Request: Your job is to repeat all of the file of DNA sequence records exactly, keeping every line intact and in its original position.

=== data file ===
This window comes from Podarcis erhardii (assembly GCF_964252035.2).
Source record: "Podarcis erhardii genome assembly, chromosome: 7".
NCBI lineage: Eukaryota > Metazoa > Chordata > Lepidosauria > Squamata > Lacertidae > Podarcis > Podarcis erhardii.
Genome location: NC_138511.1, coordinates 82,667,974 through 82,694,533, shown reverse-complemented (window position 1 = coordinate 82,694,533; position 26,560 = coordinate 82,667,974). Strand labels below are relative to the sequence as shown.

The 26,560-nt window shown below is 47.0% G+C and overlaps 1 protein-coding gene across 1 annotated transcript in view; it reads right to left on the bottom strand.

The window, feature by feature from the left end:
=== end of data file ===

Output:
This window comes from Podarcis erhardii (assembly GCF_964252035.2).
Source record: "Podarcis erhardii genome assembly, chromosome: 7".
NCBI lineage: Eukaryota > Metazoa > Chordata > Lepidosauria > Squamata > Lacertidae > Podarcis > Podarcis erhardii.
Genome location: NC_138511.1, coordinates 82,667,974 through 82,694,533, shown reverse-complemented (window position 1 = coordinate 82,694,533; position 26,560 = coordinate 82,667,974). Strand labels below are relative to the sequence as shown.

The 26,560-nt window shown below is 47.0% G+C and overlaps 1 protein-coding gene across 1 annotated transcript in view; it reads right to left on the bottom strand.

The window, feature by feature from the left end: